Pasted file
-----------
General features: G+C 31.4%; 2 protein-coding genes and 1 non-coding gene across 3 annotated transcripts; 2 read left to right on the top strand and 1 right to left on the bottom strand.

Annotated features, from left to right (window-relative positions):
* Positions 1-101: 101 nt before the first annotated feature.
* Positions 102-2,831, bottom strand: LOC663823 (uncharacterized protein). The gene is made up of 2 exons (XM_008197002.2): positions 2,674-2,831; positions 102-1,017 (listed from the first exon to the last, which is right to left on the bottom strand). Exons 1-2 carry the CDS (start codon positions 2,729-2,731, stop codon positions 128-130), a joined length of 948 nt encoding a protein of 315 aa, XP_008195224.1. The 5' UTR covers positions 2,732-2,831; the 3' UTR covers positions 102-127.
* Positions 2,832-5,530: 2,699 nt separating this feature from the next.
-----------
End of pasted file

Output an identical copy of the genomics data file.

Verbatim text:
General features: G+C 31.4%; 2 protein-coding genes and 1 non-coding gene across 3 annotated transcripts; 2 read left to right on the top strand and 1 right to left on the bottom strand.

Annotated features, from left to right (window-relative positions):
* Positions 1-101: 101 nt before the first annotated feature.
* Positions 102-2,831, bottom strand: LOC663823 (uncharacterized protein). The gene is made up of 2 exons (XM_008197002.2): positions 2,674-2,831; positions 102-1,017 (listed from the first exon to the last, which is right to left on the bottom strand). Exons 1-2 carry the CDS (start codon positions 2,729-2,731, stop codon positions 128-130), a joined length of 948 nt encoding a protein of 315 aa, XP_008195224.1. The 5' UTR covers positions 2,732-2,831; the 3' UTR covers positions 102-127.
* Positions 2,832-5,530: 2,699 nt separating this feature from the next.